Net neutrality regulations under threat by Trump's new FCC appointments





Protesters march past the FCC headquarters before a Commission meeting on a net neutrality proposal on May 15 in Washington, DC.
© Bill O'Leary/The Washington Post via Getty Images 
 
 Protesters march past the FCC headquarters before a Commission meeting on a net neutrality proposal on May 15 in Washington, DC. Legislation that assures equal access to high-performance internet – one of the signature achievements of Obama’s administration – could be reversed under President-elect Trump after he appointed two opponents of “net neutrality” to the US communications regulator team.
Jeffrey Eisenach and Mark Jamison have been vocal in their opposition to the policy of net neutrality, which prevents large internet companies from creating fast lanes for high-paying customers. They are both associated with the American Enterprise Institute, a conservative thinktank based in Washington DC which has previously campaigned against net neutrality.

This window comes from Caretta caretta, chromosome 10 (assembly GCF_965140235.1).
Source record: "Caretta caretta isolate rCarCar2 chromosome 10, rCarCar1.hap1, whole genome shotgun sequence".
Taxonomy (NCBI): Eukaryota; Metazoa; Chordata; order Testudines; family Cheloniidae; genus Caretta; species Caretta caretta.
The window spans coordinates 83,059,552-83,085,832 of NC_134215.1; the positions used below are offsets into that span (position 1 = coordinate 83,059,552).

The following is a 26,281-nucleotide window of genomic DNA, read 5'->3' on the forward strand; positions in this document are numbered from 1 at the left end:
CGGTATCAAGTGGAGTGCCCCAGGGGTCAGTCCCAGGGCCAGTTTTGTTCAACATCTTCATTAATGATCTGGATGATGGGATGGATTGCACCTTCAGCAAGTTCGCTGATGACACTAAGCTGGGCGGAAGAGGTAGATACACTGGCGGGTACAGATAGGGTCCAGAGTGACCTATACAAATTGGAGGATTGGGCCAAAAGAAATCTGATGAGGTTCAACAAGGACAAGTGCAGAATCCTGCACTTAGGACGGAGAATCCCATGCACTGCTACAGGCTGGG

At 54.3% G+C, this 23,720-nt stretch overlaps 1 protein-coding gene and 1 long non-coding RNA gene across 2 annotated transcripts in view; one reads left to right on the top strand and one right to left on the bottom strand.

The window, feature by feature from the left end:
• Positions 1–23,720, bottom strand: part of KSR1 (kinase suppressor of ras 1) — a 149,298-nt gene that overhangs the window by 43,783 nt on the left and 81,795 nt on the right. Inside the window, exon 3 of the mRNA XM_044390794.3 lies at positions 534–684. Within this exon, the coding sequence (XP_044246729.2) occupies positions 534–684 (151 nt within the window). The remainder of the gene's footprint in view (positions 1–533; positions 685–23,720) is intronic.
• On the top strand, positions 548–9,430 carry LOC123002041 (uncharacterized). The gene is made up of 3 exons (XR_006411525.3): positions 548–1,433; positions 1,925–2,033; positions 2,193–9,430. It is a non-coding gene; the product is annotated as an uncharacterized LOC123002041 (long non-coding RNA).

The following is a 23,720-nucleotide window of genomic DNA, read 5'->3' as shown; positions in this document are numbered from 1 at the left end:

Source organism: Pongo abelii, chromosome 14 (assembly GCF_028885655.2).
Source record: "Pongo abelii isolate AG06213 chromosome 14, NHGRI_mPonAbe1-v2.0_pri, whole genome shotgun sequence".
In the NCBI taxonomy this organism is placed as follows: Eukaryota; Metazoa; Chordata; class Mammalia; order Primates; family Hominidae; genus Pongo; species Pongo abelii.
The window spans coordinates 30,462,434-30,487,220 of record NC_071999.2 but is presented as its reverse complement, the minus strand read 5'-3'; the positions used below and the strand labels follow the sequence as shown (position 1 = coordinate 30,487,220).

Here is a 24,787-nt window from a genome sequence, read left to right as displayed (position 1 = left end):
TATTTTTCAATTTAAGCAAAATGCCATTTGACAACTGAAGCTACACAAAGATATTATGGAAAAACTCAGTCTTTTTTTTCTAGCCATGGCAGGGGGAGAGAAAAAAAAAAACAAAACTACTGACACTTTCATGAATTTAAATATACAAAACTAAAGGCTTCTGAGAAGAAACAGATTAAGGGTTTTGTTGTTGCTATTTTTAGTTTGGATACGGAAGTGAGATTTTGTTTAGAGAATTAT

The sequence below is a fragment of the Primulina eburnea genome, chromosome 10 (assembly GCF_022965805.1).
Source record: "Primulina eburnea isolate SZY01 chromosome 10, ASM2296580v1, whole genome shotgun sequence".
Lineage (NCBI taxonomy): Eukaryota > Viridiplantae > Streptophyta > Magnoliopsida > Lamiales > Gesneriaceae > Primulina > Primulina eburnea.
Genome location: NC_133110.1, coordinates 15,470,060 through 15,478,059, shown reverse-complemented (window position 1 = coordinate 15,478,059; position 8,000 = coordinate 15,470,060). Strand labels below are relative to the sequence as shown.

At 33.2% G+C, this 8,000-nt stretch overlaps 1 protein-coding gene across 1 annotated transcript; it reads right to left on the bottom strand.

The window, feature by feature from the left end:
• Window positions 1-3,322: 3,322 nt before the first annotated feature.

While Trump himself hasn’t said a lot about net neutrality, Eisenach testified before the judiciary committee of the US Senate in 2014, saying the policy used government regulation to unnecessarily advantage small companies and had little to do with protecting consumers.
Related: Federal court upholds net neutrality in win for Obama administration
“Net neutrality regulation cannot be justified on grounds of enhancing consumer welfare or protecting the public interest,” he said. “The potential costs of net neutrality regulation are both sweeping and severe, and extend far beyond a simple transfer of wealth from one group to another. Legitimate policy concerns about the potential use of market power to disadvantage rivals or harm consumers can best be addressed through existing antitrust and consumer protection laws and regulations.”
Mark Jamison took the argument one step further. In an October 2016 opinion piece for Tech Policy Daily, he asked provocatively whether or not the FCC is needed any more.
 
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